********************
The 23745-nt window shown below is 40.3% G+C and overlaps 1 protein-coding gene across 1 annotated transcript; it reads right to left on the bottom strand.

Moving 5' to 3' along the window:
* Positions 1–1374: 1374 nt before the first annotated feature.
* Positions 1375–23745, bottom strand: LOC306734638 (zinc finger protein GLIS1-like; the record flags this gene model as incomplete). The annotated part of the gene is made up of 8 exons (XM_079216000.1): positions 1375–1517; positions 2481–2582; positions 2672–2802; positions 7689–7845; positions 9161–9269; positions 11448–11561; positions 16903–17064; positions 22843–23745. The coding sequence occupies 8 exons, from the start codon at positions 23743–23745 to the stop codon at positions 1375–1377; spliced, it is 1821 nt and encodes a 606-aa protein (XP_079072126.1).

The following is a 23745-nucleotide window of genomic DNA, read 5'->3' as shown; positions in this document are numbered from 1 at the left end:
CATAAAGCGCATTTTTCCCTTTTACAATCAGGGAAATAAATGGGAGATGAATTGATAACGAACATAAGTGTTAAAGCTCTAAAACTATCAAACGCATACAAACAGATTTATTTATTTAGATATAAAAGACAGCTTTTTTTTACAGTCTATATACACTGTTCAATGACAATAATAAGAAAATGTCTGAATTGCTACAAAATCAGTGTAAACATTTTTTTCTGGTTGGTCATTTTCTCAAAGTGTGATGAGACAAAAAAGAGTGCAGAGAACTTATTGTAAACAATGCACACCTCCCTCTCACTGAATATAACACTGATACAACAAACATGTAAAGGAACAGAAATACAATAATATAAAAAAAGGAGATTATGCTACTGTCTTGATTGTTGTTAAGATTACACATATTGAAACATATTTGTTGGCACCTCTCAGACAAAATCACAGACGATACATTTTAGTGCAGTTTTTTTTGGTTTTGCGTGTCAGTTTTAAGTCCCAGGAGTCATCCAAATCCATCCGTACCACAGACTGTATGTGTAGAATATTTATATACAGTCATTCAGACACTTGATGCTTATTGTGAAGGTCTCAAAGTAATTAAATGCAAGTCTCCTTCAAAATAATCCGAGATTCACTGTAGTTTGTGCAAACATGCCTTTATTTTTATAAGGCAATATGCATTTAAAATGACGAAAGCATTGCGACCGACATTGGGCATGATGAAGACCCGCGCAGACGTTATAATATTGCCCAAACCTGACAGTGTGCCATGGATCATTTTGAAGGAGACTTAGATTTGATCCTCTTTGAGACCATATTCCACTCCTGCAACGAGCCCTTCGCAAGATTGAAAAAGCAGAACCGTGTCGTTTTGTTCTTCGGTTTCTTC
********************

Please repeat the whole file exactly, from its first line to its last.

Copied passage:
The 23745-nt window shown below is 40.3% G+C and overlaps 1 protein-coding gene across 1 annotated transcript; it reads right to left on the bottom strand.

Moving 5' to 3' along the window:
* Positions 1–1374: 1374 nt before the first annotated feature.
* Positions 1375–23745, bottom strand: LOC306734638 (zinc finger protein GLIS1-like; the record flags this gene model as incomplete). The annotated part of the gene is made up of 8 exons (XM_079216000.1): positions 1375–1517; positions 2481–2582; positions 2672–2802; positions 7689–7845; positions 9161–9269; positions 11448–11561; positions 16903–17064; positions 22843–23745. The coding sequence occupies 8 exons, from the start codon at positions 23743–23745 to the stop codon at positions 1375–1377; spliced, it is 1821 nt and encodes a 606-aa protein (XP_079072126.1).

The following is a 23745-nucleotide window of genomic DNA, read 5'->3' as shown; positions in this document are numbered from 1 at the left end:
CATAAAGCGCATTTTTCCCTTTTACAATCAGGGAAATAAATGGGAGATGAATTGATAACGAACATAAGTGTTAAAGCTCTAAAACTATCAAACGCATACAAACAGATTTATTTATTTAGATATAAAAGACAGCTTTTTTTTACAGTCTATATACACTGTTCAATGACAATAATAAGAAAATGTCTGAATTGCTACAAAATCAGTGTAAACATTTTTTTCTGGTTGGTCATTTTCTCAAAGTGTGATGAGACAAAAAAGAGTGCAGAGAACTTATTGTAAACAATGCACACCTCCCTCTCACTGAATATAACACTGATACAACAAACATGTAAAGGAACAGAAATACAATAATATAAAAAAAGGAGATTATGCTACTGTCTTGATTGTTGTTAAGATTACACATATTGAAACATATTTGTTGGCACCTCTCAGACAAAATCACAGACGATACATTTTAGTGCAGTTTTTTTTGGTTTTGCGTGTCAGTTTTAAGTCCCAGGAGTCATCCAAATCCATCCGTACCACAGACTGTATGTGTAGAATATTTATATACAGTCATTCAGACACTTGATGCTTATTGTGAAGGTCTCAAAGTAATTAAATGCAAGTCTCCTTCAAAATAATCCGAGATTCACTGTAGTTTGTGCAAACATGCCTTTATTTTTATAAGGCAATATGCATTTAAAATGACGAAAGCATTGCGACCGACATTGGGCATGATGAAGACCCGCGCAGACGTTATAATATTGCCCAAACCTGACAGTGTGCCATGGATCATTTTGAAGGAGACTTAGATTTGATCCTCTTTGAGACCATATTCCACTCCTGCAACGAGCCCTTCGCAAGATTGAAAAAGCAGAACCGTGTCGTTTTGTTCTTCGGTTTCTTC